An Australian innovation offers a potential solution to the nation’s feral cat problem, and mining companies in the Pilbara region of WA are supporting the initiative in one of the first national trials of the device to protect threatened native species.
Known as the Felixer and about the size of a microwave, the device developed by South Australian environmental consultancy Ecological Horizons is placed in strategic locations where feral cats pose a threat to native animals.
Using sensors and advanced algorithms, the Felixer automatically identifies feral cats and foxes by their unique shape and instantaneously administers a target-specific poison onto their fur.
This approach takes advantage of the fact that feral cats, unlike other animals, are compulsive groomers and will ingest the toxin when licking their fur.
In collaboration with Department of Biodiversity, Conservation and Attractions WA, iron ore mining companies, Roy Hill and Fortescue, are trialling the devices in the Pilbara, as a means to protect iconic threatened species of the region.
The two mining companies, with the assistance of Ecological Horizons and DBCA, deployed three of the devices for a two-year research period. Initially each Felixer will be used in photo-only mode to study its efficacy at identifying cats and foxes.
If proven successful, the active mode will be employed, whereby a gel containing a measured dose of 1080 poison is sprayed onto target species. Since 1080 is a toxin that is naturally present in many of Australia’s pea plants, native animals have developed tolerance, while feral cats, foxes and other nonnative species do not have a resistance.
Roy Hill and Fortescue both currently invest in feral animal control programs in the Pilbara, including trapping and baiting. While this is effective at reducing numbers feral animal numbers, an additional tool to protect threatened species is always welcome.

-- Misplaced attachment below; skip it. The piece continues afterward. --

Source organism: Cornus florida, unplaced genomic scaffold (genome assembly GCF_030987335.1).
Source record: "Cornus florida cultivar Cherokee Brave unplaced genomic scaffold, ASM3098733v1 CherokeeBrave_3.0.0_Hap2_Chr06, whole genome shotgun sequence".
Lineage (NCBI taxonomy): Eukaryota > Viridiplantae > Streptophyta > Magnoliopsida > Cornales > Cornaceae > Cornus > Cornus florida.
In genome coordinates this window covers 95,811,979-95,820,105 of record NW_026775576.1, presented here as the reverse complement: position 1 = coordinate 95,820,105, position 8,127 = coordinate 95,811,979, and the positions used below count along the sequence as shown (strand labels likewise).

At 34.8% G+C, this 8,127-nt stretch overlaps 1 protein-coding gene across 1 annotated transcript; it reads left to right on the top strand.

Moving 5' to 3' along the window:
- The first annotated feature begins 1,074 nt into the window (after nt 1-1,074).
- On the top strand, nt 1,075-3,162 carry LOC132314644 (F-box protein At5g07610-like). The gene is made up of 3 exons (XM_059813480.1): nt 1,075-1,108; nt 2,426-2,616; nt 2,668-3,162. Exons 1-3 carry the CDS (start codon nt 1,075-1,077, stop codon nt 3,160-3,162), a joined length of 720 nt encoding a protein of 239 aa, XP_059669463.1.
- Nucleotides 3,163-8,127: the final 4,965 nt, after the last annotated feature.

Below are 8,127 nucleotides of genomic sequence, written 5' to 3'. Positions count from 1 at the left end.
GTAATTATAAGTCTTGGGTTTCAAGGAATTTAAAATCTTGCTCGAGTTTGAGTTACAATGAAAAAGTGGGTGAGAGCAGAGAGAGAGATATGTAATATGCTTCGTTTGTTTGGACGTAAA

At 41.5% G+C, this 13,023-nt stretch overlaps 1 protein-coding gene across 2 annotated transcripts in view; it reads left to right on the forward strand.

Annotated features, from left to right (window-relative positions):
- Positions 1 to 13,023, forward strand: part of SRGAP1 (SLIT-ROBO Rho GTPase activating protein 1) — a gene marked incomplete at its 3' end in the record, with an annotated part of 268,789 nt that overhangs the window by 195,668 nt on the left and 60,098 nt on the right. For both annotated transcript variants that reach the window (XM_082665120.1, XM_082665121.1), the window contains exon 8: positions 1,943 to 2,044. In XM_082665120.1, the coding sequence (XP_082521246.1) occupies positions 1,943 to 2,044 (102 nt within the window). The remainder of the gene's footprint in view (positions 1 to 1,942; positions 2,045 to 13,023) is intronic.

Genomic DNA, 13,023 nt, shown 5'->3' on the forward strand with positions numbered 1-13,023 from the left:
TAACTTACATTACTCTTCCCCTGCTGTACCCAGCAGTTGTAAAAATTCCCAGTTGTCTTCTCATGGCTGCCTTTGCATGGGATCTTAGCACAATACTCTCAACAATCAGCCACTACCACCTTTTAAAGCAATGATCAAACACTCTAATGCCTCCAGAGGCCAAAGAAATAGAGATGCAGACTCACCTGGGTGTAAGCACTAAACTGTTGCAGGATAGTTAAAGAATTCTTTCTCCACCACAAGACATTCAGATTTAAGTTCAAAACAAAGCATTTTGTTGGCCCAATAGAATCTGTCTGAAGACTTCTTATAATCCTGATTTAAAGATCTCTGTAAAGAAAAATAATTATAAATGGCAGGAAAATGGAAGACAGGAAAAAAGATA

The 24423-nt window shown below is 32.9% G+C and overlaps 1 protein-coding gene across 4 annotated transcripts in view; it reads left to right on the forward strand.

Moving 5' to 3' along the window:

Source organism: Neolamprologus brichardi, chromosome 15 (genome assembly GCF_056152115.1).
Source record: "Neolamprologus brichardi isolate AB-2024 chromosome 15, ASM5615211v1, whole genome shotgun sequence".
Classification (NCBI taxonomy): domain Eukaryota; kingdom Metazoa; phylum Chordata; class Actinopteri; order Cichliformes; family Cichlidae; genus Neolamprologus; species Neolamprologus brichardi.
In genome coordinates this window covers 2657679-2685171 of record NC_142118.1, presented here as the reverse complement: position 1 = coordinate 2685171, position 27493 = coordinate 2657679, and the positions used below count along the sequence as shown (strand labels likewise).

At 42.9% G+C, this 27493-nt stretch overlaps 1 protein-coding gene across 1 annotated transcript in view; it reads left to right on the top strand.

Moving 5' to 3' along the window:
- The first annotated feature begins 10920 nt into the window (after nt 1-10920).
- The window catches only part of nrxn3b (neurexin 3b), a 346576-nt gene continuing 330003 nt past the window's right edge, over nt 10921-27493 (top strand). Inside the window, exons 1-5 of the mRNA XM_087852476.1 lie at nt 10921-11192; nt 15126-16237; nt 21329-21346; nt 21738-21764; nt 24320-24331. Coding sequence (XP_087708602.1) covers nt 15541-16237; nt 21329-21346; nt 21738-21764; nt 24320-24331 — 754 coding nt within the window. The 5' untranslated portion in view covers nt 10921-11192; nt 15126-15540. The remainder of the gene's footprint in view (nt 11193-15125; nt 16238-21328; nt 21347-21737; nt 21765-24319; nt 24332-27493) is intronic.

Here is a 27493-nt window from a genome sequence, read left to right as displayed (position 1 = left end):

As mining companies Roy Hill and Fortescue work to reduce their environmental impact with offset programs and adopt technologies to enhance operations, innovations such as John Read’s Felixer are incredibly valuable. That’s why the two companies, with the guidance of DCBA, are trialling Felixers in the Pilbara to determine whether the Felixer should be used on a broader scale.
“In addition to protecting important native species, the Felixer is an opportunity for Roy Hill to use advanced technology to improve operations,” said Barry Fitzgerald, the CEO of Roy Hill.
“Provided that the Felixer is successful in the Pilbara, it has the potential to be adopted wherever feral predators pose a threat to biodiversity. This is a prime example of industry, government and start-ups coming together to face a broader issue.”
Fortescue CEO Elizabeth Gaines said, “We are pleased to be involved in this cutting edge research program, which is using the latest feral animal management technology in remote and unmanned locations where traditional feral cat trapping programs are not feasible.”
This story was first published in The Fence magazine.